I started reading The Economist as few years ago so I could find out what the other side had to say. One year I got a free subscription when I donated to KQED and since then, cheapskate that I am I have been holding out for another free subscription. But it never came and, after three years, I guess it’s not gonna. So I just coughed up some actual money for my subscription.
I was Jonesing for some conservative opinion and couldn’t wait for my newspaper to arrive, so I went online. I don’t know if I changed or if they changed – but I find myself agreeing with The Economist aÂ lot more than I used to. Maybe I need to find me something further to the right?
The election has taken a nasty turn. This is mainly the Republicansâ€™ fault
AS RECENTLY as a few months ago, it seemed possible to hope that this yearâ€™s presidential election would be a civilised affair. Barack Obama and John McCain both represent much that is best about their respective parties. Mr Obama is intelligent, inspiring and appears by instinct to be a consensus-seeking pragmatist. John McCain has always stood for limited, principled government, and has distanced himself throughout his career from the religious ideologues that have warped Republicanism. An intelligent debate about issues of the utmost importanceâ€”how America should rebuild its standing in the world, how more Americans could share in the proceeds of growthâ€”seemed an attainable proposition.
It doesnâ€™t seem so now. In the past two weeks, while banks have tottered and markets reeled, the contending Democrats and Republicans have squabbled and lied rather than debated. Mr McCainâ€™s team has been nastier, accusing Mr Obama of sexism for calling the Republican vice-presidential candidate a pig, when he clearly did no such thing. Much nastier has been the assertion that Mr Obama once backed a bill that would give kindergarten children comprehensive sex education. Again, this was a distortion: the bill Mr Obama backed provided for age-appropriate sex education, and was intended to protect children from sex offenders.
One of the cool things about The Economist is that they don’t feel the need to play the silly He said, she said games that mainstream American newspapers play. The never pretend that their coverage is objective. The news is always subjective. That’s true of all news outlets but The Economist doesn’t pretend otherwise.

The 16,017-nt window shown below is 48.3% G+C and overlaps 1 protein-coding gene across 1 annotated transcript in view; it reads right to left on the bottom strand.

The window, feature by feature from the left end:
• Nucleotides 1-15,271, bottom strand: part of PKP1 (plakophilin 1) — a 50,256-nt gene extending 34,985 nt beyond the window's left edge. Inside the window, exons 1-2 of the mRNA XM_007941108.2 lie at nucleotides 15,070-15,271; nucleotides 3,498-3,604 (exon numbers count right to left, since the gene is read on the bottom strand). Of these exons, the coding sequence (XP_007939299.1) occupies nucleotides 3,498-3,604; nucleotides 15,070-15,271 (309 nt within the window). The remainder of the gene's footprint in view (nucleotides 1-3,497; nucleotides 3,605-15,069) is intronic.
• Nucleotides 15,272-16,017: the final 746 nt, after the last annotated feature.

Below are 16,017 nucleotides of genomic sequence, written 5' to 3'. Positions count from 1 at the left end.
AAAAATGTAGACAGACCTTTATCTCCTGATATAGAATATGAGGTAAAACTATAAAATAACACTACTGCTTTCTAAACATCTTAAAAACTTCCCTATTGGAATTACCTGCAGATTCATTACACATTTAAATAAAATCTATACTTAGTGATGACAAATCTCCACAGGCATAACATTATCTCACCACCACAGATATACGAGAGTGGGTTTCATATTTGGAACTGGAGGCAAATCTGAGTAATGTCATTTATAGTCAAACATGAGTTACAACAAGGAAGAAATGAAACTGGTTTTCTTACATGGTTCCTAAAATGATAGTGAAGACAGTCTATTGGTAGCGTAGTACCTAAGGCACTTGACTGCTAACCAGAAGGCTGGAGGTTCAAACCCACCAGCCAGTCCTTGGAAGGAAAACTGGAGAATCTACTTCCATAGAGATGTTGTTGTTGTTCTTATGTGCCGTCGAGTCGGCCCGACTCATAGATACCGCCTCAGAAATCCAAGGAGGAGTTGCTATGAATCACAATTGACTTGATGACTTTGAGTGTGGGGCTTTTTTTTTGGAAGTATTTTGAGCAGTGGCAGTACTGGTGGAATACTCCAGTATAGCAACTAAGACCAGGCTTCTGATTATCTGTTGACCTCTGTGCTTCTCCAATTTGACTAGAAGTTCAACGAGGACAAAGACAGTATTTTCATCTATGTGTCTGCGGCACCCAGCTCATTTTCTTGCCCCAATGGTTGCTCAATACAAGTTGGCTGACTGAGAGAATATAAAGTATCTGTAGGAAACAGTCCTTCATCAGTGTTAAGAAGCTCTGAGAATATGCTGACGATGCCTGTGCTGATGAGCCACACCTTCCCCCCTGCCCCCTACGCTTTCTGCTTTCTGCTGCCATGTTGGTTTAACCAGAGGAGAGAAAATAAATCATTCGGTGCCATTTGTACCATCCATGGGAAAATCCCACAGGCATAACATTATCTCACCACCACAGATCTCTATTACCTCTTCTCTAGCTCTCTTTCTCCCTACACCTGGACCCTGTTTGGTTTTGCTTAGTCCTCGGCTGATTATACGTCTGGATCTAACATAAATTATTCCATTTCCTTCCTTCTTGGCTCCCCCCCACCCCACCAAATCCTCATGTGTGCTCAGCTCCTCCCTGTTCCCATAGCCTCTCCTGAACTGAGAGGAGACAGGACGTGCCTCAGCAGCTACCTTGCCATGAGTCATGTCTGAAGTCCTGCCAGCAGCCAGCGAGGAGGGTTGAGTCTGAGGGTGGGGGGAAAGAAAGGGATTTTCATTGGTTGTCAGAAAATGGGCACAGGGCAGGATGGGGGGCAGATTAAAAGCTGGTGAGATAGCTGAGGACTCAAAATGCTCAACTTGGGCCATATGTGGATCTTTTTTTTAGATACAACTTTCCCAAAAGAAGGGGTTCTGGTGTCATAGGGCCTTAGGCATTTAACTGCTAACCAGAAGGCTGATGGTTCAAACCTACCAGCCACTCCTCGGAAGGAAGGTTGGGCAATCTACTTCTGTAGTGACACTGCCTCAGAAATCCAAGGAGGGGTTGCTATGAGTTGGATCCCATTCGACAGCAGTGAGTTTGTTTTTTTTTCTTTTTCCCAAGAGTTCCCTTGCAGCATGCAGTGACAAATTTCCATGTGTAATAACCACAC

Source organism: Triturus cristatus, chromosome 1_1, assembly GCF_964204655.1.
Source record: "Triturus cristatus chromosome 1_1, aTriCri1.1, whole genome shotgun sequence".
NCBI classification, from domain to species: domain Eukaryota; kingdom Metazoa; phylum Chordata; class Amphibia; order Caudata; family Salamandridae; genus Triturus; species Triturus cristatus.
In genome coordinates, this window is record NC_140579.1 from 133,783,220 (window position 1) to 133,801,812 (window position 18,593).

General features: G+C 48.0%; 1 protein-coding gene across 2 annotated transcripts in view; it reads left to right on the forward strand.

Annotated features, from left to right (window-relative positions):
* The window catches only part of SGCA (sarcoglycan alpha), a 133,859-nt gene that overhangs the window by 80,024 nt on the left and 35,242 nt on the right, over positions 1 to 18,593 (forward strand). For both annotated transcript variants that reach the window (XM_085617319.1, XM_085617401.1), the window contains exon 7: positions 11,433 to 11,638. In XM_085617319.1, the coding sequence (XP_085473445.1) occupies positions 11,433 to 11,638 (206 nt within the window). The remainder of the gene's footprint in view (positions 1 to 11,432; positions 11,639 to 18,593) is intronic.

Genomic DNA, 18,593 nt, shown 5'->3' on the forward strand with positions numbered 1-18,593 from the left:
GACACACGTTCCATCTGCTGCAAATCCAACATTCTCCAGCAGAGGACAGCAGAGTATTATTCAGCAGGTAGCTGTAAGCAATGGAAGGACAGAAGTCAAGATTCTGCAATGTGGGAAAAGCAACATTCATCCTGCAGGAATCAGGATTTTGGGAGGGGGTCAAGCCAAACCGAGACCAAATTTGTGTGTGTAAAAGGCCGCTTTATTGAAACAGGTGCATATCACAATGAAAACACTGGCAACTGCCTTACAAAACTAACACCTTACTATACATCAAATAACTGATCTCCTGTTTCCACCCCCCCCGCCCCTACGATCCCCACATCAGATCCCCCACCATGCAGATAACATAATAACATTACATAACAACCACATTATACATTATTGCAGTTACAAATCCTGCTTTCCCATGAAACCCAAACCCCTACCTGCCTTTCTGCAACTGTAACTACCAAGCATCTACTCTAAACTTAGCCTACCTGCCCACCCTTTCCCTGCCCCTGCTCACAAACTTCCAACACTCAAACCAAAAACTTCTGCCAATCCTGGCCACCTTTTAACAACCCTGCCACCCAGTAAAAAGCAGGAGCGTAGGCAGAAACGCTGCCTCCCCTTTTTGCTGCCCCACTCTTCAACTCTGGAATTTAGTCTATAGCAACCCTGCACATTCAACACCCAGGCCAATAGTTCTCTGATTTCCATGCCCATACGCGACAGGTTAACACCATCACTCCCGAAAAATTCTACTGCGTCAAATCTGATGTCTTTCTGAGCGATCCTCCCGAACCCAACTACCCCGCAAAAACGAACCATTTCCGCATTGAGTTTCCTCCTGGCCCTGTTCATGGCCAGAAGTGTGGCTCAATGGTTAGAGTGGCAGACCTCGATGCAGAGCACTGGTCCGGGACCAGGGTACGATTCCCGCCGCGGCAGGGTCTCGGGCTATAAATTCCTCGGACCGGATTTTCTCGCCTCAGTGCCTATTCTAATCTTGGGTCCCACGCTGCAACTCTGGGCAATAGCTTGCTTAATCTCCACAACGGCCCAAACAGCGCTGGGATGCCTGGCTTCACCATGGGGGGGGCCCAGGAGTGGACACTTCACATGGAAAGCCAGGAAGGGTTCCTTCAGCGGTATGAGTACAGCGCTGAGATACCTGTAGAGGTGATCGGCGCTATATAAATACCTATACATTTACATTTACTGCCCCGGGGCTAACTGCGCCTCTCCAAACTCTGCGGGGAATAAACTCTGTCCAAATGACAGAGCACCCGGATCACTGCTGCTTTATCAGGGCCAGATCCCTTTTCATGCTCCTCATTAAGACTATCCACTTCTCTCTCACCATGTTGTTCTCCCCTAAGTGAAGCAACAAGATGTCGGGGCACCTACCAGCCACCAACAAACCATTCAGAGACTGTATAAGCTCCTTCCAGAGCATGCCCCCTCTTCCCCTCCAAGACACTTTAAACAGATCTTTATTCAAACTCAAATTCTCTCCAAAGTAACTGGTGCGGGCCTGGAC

They had a few words to say about Palin too.
Inexperienced and Bush-level incurious. She has no record of interest in foreign policy, let alone expertise. She once told an Alaskan magazine: â€œIâ€™ve been so focused on state government; I havenâ€™t really focused much on the war in Iraq.â€ She obtained an American passport only last summer to visit Alaskan troops in Germany and Kuwait. This not only blunts Mr McCainâ€™s most powerful criticism of Mr Obama. It also raises serious questions about the way he makes decisions.
Mr McCainâ€™s appointment also raises more general worries about the Republican Partyâ€™s fitness for government. Up until the middle of last week Mr McCain was still considering two other candidates whom he has known for decades: Joe Lieberman, a veteran senator, independent Democrat and Iraq war hawk, and Tom Ridge, a former governor of Pennsylvania (a swing state with 21 Electoral College votes) and the first secretary of homeland security. Mr McCain reluctantly rejected both men because their pro-choice views are anathema to the Christian right.
The Palin appointment is yet more proof of the way that abortion still distorts American politics. This is as true on the left as on the right. But the Republicans seem to have gone furthest in subordinating considerations of competence and merit to pro-life purity. One of the biggest problems with the Bush administration is that it appointed so many incompetents because they were sound on Roe v Wade. Mrs Palinâ€™s elevation suggests that, far from breaking with Mr Bush, Mr McCain is repeating his mistakes.